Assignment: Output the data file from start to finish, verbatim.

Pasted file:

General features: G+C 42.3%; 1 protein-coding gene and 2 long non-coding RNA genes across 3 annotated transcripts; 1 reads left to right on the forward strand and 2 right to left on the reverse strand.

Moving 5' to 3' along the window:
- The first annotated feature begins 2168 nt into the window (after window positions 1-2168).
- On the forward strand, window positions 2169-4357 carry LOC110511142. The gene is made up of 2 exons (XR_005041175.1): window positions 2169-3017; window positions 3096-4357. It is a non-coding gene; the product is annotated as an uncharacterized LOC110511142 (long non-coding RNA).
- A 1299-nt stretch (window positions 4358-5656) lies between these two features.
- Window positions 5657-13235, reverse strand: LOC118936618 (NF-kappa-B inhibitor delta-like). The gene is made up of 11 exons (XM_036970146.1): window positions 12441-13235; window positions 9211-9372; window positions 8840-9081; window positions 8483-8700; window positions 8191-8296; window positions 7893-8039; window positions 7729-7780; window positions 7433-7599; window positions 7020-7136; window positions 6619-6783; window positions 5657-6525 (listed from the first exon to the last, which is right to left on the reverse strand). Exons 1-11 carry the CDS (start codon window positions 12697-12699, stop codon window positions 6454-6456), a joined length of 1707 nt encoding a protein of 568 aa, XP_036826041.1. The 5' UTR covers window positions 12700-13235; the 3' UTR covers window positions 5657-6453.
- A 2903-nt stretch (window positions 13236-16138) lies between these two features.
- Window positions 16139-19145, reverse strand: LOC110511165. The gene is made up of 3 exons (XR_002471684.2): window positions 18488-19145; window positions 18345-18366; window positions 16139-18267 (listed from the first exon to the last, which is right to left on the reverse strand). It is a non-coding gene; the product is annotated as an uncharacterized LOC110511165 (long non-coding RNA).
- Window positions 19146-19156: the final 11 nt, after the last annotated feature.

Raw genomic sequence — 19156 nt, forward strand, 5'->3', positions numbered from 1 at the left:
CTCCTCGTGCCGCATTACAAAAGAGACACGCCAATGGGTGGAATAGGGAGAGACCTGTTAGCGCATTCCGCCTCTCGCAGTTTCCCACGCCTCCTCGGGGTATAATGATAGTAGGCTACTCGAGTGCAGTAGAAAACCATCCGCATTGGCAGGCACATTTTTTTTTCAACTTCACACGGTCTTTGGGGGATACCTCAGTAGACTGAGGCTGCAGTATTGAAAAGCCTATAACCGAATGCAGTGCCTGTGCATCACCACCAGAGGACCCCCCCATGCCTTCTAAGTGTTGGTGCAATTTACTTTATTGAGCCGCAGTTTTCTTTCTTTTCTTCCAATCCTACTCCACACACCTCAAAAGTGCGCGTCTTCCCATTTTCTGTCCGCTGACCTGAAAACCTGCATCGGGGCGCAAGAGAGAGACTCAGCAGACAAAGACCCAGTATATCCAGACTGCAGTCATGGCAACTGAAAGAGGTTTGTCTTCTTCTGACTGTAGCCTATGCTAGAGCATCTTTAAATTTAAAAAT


General features: G+C 42.3%; 1 protein-coding gene and 2 long non-coding RNA genes across 3 annotated transcripts; 1 reads left to right on the forward strand and 2 right to left on the reverse strand.

Moving 5' to 3' along the window:
- The first annotated feature begins 2168 nt into the window (after window positions 1-2168).
- On the forward strand, window positions 2169-4357 carry LOC110511142. The gene is made up of 2 exons (XR_005041175.1): window positions 2169-3017; window positions 3096-4357. It is a non-coding gene; the product is annotated as an uncharacterized LOC110511142 (long non-coding RNA).
- A 1299-nt stretch (window positions 4358-5656) lies between these two features.
- Window positions 5657-13235, reverse strand: LOC118936618 (NF-kappa-B inhibitor delta-like). The gene is made up of 11 exons (XM_036970146.1): window positions 12441-13235; window positions 9211-9372; window positions 8840-9081; window positions 8483-8700; window positions 8191-8296; window positions 7893-8039; window positions 7729-7780; window positions 7433-7599; window positions 7020-7136; window positions 6619-6783; window positions 5657-6525 (listed from the first exon to the last, which is right to left on the reverse strand). Exons 1-11 carry the CDS (start codon window positions 12697-12699, stop codon window positions 6454-6456), a joined length of 1707 nt encoding a protein of 568 aa, XP_036826041.1. The 5' UTR covers window positions 12700-13235; the 3' UTR covers window positions 5657-6453.
- A 2903-nt stretch (window positions 13236-16138) lies between these two features.
- Window positions 16139-19145, reverse strand: LOC110511165. The gene is made up of 3 exons (XR_002471684.2): window positions 18488-19145; window positions 18345-18366; window positions 16139-18267 (listed from the first exon to the last, which is right to left on the reverse strand). It is a non-coding gene; the product is annotated as an uncharacterized LOC110511165 (long non-coding RNA).
- Window positions 19146-19156: the final 11 nt, after the last annotated feature.

Raw genomic sequence — 19156 nt, forward strand, 5'->3', positions numbered from 1 at the left:
CTCCTCGTGCCGCATTACAAAAGAGACACGCCAATGGGTGGAATAGGGAGAGACCTGTTAGCGCATTCCGCCTCTCGCAGTTTCCCACGCCTCCTCGGGGTATAATGATAGTAGGCTACTCGAGTGCAGTAGAAAACCATCCGCATTGGCAGGCACATTTTTTTTTCAACTTCACACGGTCTTTGGGGGATACCTCAGTAGACTGAGGCTGCAGTATTGAAAAGCCTATAACCGAATGCAGTGCCTGTGCATCACCACCAGAGGACCCCCCCATGCCTTCTAAGTGTTGGTGCAATTTACTTTATTGAGCCGCAGTTTTCTTTCTTTTCTTCCAATCCTACTCCACACACCTCAAAAGTGCGCGTCTTCCCATTTTCTGTCCGCTGACCTGAAAACCTGCATCGGGGCGCAAGAGAGAGACTCAGCAGACAAAGACCCAGTATATCCAGACTGCAGTCATGGCAACTGAAAGAGGTTTGTCTTCTTCTGACTGTAGCCTATGCTAGAGCATCTTTAAATTTAAAAAT